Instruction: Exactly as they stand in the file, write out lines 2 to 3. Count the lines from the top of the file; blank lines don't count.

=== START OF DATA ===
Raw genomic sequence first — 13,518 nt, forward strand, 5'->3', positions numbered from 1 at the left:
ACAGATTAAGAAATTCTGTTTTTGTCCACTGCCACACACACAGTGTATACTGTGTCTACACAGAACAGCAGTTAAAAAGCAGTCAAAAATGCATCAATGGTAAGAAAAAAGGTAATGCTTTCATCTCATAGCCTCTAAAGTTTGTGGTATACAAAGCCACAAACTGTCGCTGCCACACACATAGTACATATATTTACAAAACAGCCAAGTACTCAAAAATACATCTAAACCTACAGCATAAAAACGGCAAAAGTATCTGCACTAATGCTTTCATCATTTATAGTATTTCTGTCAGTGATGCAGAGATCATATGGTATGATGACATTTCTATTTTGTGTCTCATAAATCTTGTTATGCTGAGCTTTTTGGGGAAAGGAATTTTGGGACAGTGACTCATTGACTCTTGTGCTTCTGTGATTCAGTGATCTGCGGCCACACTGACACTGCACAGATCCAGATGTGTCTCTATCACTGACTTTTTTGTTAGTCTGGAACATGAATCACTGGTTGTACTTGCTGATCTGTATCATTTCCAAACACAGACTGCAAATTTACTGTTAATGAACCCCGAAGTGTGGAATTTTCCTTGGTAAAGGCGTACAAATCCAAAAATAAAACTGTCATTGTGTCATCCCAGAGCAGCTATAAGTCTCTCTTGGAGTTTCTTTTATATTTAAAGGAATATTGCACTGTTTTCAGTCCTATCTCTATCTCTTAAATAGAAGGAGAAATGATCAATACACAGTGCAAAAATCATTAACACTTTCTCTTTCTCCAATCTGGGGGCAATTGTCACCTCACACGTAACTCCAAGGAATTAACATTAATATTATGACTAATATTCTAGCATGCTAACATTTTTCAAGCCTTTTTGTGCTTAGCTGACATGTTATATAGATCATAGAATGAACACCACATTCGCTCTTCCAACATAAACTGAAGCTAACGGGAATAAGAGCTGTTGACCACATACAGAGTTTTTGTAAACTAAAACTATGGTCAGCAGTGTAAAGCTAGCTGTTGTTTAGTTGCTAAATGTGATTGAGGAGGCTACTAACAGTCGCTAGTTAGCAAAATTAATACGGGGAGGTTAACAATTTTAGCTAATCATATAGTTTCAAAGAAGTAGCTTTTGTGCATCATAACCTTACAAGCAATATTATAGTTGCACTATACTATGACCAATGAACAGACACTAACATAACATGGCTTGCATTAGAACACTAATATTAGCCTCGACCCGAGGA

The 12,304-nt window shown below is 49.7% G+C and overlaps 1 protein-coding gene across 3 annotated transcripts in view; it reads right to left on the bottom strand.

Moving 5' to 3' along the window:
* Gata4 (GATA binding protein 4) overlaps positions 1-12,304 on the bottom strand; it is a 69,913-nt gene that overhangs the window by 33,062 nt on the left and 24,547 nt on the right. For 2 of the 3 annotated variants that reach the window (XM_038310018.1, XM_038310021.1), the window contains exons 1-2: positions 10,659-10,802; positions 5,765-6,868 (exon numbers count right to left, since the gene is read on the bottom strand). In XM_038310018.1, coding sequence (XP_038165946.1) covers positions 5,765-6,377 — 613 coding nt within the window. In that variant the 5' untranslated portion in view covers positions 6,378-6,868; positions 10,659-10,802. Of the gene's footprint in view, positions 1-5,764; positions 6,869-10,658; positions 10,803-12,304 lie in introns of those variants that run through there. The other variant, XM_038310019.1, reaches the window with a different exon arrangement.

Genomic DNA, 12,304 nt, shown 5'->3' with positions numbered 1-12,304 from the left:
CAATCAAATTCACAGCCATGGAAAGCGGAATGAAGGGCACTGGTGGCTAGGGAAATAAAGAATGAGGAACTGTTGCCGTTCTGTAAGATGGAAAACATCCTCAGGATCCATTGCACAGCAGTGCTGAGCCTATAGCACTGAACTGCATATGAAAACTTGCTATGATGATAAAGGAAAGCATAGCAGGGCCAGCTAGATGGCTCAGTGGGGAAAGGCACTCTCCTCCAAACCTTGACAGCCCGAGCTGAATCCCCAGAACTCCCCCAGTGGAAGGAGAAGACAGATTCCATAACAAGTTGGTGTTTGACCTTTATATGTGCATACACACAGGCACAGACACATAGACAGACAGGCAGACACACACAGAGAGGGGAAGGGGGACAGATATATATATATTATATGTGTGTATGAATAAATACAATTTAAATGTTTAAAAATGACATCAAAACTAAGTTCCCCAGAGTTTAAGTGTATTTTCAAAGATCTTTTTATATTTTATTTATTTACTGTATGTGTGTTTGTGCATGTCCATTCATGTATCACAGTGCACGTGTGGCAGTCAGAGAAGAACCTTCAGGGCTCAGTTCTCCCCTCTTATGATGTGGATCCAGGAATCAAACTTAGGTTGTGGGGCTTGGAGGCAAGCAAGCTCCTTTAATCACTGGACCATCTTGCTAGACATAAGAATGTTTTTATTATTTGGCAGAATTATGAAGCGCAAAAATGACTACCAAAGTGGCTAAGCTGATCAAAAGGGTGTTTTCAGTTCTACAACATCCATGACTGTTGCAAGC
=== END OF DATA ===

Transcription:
ACAGATTAAGAAATTCTGTTTTTGTCCACTGCCACACACACAGTGTATACTGTGTCTACACAGAACAGCAGTTAAAAAGCAGTCAAAAATGCATCAATGGTAAGAAAAAAGGTAATGCTTTCATCTCATAGCCTCTAAAGTTTGTGGTATACAAAGCCACAAACTGTCGCTGCCACACACATAGTACATATATTTACAAAACAGCCAAGTACTCAAAAATACATCTAAACCTACAGCATAAAAACGGCAAAAGTATCTGCACTAATGCTTTCATCATTTATAGTATTTCTGTCAGTGATGCAGAGATCATATGGTATGATGACATTTCTATTTTGTGTCTCATAAATCTTGTTATGCTGAGCTTTTTGGGGAAAGGAATTTTGGGACAGTGACTCATTGACTCTTGTGCTTCTGTGATTCAGTGATCTGCGGCCACACTGACACTGCACAGATCCAGATGTGTCTCTATCACTGACTTTTTTGTTAGTCTGGAACATGAATCACTGGTTGTACTTGCTGATCTGTATCATTTCCAAACACAGACTGCAAATTTACTGTTAATGAACCCCGAAGTGTGGAATTTTCCTTGGTAAAGGCGTACAAATCCAAAAATAAAACTGTCATTGTGTCATCCCAGAGCAGCTATAAGTCTCTCTTGGAGTTTCTTTTATATTTAAAGGAATATTGCACTGTTTTCAGTCCTATCTCTATCTCTTAAATAGAAGGAGAAATGATCAATACACAGTGCAAAAATCATTAACACTTTCTCTTTCTCCAATCTGGGGGCAATTGTCACCTCACACGTAACTCCAAGGAATTAACATTAATATTATGACTAATATTCTAGCATGCTAACATTTTTCAAGCCTTTTTGTGCTTAGCTGACATGTTATATAGATCATAGAATGAACACCACATTCGCTCTTCCAACATAAACTGAAGCTAACGGGAATAAGAGCTGTTGACCACATACAGAGTTTTTGTAAACTAAAACTATGGTCAGCAGTGTAAAGCTAGCTGTTGTTTAGTTGCTAAATGTGATTGAGGAGGCTACTAACAGTCGCTAGTTAGCAAAATTAATACGGGGAGGTTAACAATTTTAGCTAATCATATAGTTTCAAAGAAGTAGCTTTTGTGCATCATAACCTTACAAGCAATATTATAGTTGCACTATACTATGACCAATGAACAGACACTAACATAACATGGCTTGCATTAGAACACTAATATTAGCCTCGACCCGAGGA

The 12,304-nt window shown below is 49.7% G+C and overlaps 1 protein-coding gene across 3 annotated transcripts in view; it reads right to left on the bottom strand.